City City Bang Bang, Columns

The fine art of political one-downmanship

Just as the BJP was getting its stride on the Wikileaks revelations about the UPA government’s direct involvement in the cash-for-votes scandal, it finds itself on the other side of the firing line. The newer Wikileaks cables purportedly reveal how it played a duplicitous game by publicly opposing the nuclear deal with the US while privately supporting it as well point towards Arun Jaitley’s alleged doublespeak on the issue of Hindu nationalism. As most newspaper headlines announcing this indicate, it is widely expected that this will blunt the ferocity of its attack on the ruling party as the higher moral ground it was standing on has vanished under its feet.

And yet, there is no reason why this should be so. The two matters are not related and two wrongs can hardly cancel each other out. And while it is unlikely that the BJP will drop the cash-for-votes issue because of this, we are witnessing a debate where both parties, having something to shout at each other about, are proceeding to do so with cacophonous incoherence.

It is interesting how many debates in India seem to rest on a form of competitive one-downmanship. Raise the Gujarat riots issue and it will be countered by the 1984 mass murders. Talk of the corruption in Maharashtra only to find it answered by being pointed towards the situation in Karnataka. Highlight the number of candidates with criminal records in one party only to be shown the statistics of the other. Every misdemeanour seems to have an equal and opposite misconduct. The political parties excel at balancing out venality, hypocrisy, corruption and even genocide.

The principal mode of argument is one that goes ‘you have no right to say anything to me on this subject since you are as guilty as I am’ rather than debate the merits of the case. The ploy of arguing the arguer rather than the argument is an old, but astonishingly effective one. Every debate thus becomes an exercise in an escalating form of diversion, where each attack is countered by another one, and where the argument moves inexorably away from the core issue at hand towards trying to establish who has the moral authority to speak.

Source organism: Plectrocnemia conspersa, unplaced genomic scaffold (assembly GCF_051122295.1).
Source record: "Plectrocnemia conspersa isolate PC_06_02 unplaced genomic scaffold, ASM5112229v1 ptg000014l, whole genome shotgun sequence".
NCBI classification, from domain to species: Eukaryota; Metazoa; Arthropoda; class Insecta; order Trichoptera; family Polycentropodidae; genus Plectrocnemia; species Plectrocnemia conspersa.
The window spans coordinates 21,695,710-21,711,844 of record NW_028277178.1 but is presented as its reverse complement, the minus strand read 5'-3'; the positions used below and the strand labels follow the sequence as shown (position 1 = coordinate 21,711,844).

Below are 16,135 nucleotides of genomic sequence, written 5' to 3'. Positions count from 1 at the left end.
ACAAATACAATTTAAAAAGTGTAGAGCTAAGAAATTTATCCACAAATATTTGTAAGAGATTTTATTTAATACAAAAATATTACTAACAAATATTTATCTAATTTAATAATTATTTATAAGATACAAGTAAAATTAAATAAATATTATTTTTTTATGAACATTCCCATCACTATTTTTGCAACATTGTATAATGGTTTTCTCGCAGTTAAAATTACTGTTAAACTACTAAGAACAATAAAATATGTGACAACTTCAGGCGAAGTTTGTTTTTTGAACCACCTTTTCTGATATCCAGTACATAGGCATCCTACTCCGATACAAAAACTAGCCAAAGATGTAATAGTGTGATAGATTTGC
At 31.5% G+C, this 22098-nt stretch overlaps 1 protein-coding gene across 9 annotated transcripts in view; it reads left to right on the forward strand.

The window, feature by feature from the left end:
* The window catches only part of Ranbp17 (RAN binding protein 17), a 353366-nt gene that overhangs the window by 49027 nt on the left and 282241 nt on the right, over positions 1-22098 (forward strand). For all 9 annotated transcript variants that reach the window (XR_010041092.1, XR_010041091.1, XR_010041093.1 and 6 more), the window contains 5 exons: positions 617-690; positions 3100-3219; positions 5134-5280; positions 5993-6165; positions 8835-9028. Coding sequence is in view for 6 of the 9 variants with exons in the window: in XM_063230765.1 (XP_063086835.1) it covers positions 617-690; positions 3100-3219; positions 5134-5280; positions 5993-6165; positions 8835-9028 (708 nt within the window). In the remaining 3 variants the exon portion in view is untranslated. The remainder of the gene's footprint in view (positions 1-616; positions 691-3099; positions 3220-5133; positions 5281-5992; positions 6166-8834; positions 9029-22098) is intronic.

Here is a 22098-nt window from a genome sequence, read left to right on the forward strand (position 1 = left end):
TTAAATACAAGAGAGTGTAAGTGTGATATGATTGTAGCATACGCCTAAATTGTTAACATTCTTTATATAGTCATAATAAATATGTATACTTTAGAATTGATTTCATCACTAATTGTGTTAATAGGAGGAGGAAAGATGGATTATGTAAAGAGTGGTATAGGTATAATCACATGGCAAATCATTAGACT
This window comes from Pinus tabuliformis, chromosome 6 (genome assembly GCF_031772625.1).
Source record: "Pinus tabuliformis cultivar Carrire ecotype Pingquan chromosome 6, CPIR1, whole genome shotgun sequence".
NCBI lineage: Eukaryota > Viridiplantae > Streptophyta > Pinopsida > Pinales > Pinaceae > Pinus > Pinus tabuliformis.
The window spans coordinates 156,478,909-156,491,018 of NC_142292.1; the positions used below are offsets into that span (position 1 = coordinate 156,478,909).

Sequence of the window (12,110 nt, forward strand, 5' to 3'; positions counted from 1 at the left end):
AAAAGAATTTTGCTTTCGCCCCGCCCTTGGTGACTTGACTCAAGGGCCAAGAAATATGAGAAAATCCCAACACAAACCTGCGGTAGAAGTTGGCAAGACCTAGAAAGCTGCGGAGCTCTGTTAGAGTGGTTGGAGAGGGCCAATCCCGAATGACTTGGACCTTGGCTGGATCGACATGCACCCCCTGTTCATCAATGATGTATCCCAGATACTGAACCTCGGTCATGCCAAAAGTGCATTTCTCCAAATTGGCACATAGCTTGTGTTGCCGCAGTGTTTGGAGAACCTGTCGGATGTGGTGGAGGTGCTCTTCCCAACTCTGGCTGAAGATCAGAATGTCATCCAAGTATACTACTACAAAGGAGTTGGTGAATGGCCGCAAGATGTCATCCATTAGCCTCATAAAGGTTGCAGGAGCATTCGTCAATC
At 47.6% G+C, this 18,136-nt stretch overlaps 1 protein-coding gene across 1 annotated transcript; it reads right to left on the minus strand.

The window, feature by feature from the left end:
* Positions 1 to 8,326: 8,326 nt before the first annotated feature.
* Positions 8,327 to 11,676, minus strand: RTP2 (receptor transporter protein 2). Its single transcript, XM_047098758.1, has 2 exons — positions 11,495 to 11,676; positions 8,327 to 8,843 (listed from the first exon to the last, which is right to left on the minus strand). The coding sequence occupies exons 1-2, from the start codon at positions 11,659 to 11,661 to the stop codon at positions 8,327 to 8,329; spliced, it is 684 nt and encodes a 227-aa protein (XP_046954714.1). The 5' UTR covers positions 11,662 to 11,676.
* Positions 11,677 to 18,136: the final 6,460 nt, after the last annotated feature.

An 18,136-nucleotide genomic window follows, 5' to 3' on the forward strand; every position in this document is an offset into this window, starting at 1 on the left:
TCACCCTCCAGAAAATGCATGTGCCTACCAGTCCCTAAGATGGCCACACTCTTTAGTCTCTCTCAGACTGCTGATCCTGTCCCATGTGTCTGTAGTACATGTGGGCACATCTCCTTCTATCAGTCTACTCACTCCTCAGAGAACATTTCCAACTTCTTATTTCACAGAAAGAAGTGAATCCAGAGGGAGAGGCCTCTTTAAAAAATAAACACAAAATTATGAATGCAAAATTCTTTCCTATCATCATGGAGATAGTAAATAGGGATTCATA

What is most telling is that each transgression implicitly legitimises the next, this time by the other side. By believing that my sin can be silenced by your transgression, what gets set in motion is a chain of excusable lapses. While it appears that each time a wrong is committed, the party in question faces an uproar both in media and Parliament, a closer examination reveals that all that is happening is that politics seems to be about balancing wrongdoing rather than pursuing the common good.

In effect, what has happened is that political parties act as if they have to answer to each other rather than to civil society. Over a period of time, on certain issues, parties have lost the ability to represent people, they end up representing only themselves. And since they are themselves often deeply compromised, the debate degenerates quickly into name-calling. Corruption in Maharashtra is not answer to corruption in Karnataka; it is an admission of a wider, deeper problem.